Letters from the Blue Line, part 1

A blinding peace dominates this morning. It’s almost surreal. But everything out there is true, is real. Is calm.

A man is selling batteries on the blue line today. “One dollar” is all he says, going across the train car, and back up the aisle, fanning across his path the AA batteries he’s peddling. He’s on at Grand, off at San Pedro. No takers in car 137B; maybe he’ll he better luck in the car ahead.

“The next stop is Washington Station.”

There are a few regulars who hustle their wares on different parts of the line, but this guy is new. The crazy angry dyke gets on at Washington. Mumble-shouts about…something?…finds an object on the floor, and settles in quietly to a seat, chewing on her gum with intensity while she talks shit to the world passing by outside.

“This is no fun! It is fun with the dark angel, it ain’t fun with you. You ain’t what you plan to be in this lifetime, with a bunch of fucking people laughing in your face. (mumble mumble…)”

A woman and her young son board the train and sit behind the hooded dyke.

“That child better quit fucking with me!” the dyke turns around, and mumbles something angry and fast to a boy about 3.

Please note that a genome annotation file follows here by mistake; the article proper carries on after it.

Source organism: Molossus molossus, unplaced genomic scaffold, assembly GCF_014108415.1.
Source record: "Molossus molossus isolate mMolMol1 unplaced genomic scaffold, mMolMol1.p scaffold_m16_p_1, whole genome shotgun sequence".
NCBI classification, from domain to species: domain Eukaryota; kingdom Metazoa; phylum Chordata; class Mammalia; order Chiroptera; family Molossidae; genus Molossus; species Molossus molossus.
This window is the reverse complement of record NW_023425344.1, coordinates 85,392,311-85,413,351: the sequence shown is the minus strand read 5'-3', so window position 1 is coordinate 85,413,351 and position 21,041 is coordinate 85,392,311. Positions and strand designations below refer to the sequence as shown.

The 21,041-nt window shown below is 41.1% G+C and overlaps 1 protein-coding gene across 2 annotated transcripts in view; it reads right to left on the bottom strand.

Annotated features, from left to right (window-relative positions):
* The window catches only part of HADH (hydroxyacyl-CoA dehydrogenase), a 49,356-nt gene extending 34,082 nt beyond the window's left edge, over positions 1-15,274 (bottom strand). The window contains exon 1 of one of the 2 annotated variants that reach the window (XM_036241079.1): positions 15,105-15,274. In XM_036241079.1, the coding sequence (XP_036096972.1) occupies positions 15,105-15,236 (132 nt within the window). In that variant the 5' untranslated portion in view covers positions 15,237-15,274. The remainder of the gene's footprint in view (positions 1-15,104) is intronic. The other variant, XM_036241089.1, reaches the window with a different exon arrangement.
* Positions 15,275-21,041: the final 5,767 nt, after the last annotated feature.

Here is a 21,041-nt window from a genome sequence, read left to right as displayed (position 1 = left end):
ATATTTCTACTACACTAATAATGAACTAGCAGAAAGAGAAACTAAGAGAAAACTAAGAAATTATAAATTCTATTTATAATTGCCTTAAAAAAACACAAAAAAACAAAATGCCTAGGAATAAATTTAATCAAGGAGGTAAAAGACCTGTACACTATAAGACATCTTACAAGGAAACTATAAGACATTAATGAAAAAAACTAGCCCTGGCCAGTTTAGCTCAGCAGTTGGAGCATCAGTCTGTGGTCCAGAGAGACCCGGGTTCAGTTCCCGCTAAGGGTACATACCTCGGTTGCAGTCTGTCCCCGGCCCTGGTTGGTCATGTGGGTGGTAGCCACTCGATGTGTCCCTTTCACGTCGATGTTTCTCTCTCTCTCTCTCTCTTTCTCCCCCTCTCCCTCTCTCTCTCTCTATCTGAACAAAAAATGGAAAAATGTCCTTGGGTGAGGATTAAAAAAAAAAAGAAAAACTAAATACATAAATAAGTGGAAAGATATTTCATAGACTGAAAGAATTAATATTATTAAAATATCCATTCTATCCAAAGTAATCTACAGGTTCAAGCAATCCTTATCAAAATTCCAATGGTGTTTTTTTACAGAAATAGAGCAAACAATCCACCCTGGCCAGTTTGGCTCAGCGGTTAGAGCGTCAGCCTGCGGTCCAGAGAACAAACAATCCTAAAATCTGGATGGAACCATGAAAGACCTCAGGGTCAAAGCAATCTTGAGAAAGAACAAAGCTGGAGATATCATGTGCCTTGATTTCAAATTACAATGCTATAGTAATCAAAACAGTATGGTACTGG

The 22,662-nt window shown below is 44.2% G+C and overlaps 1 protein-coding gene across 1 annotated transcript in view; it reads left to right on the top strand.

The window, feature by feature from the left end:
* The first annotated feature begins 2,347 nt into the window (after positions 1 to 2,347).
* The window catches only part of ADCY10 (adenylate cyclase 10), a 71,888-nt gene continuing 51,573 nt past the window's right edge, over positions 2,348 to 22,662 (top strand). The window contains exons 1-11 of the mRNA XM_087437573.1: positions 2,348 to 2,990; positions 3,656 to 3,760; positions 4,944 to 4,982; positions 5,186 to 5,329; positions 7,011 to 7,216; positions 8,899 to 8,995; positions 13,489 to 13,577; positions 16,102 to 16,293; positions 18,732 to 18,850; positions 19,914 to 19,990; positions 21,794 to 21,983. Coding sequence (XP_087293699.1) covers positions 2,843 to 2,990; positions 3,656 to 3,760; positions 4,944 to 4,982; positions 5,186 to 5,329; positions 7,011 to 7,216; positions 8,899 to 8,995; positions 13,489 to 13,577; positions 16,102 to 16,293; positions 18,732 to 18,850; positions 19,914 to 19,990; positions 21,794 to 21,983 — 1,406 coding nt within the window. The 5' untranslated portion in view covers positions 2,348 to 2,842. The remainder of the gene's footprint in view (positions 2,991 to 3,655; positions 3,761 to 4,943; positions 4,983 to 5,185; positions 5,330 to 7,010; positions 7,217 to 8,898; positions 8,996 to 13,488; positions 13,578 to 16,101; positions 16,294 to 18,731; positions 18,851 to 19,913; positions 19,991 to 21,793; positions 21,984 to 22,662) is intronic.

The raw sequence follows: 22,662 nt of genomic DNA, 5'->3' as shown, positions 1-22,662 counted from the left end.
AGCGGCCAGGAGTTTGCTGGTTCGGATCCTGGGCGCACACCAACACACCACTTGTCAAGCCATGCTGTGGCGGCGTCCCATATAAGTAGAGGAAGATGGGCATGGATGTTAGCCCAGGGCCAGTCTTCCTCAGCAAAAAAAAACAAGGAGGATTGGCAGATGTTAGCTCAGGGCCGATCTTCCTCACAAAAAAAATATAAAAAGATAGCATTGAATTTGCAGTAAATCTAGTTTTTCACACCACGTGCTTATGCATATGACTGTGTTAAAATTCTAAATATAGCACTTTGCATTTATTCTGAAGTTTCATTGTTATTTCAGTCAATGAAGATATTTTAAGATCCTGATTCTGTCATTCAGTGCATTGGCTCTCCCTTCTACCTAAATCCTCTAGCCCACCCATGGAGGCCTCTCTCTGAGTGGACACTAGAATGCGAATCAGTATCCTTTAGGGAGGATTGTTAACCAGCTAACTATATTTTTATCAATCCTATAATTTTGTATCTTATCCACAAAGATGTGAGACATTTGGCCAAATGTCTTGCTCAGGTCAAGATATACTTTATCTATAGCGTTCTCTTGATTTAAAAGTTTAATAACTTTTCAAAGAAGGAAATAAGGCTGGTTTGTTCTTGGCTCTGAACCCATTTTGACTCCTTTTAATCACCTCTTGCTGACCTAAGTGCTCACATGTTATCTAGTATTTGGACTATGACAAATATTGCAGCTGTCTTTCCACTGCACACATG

His mother, shocked and angry, shudders under her pink sequined headband. “I know you are not talking to my son like that!”

Crazy threatens to punch mom in the face. Says she wasn’t talking to her son, but she’ll punch her in the face.

“I know you’re crazy but I don’t care!” I will hit you.” says Mom, exposing the gap in her upper row of teeth.

Crazy stands up. Mom stands up. Boy stands below the two, in between. Crazy looks down, picks up her backpack and moves down the train car. She rises and exits at Florence, stopping to look in the trashcan just outside the train’s door.

By Artesia, Mom is laughing about it on the phone. “She got up and she looked at me…(pause)…if she had I woulda been calling saying ‘Pick up the kid.'”

It’s her mom on the other end of the line, the boy’s Nana. The boy tugs at Mom’s floral tank top and speaks a heavy toddler dialect, but articulates “Gameboy.” His curly hair obscures his mother’s gut. The boy stands up on the seat beside Mom, bundled in his camo zip-up hoodie, armed with a tiny bright orange backpack, and makes a song to his own rhythm: “boop boo bum bum…”

They exit at Wardlow, and the boy’s small feet patter in short, quick steps to keep up with Mom’s pace.

 

 

 

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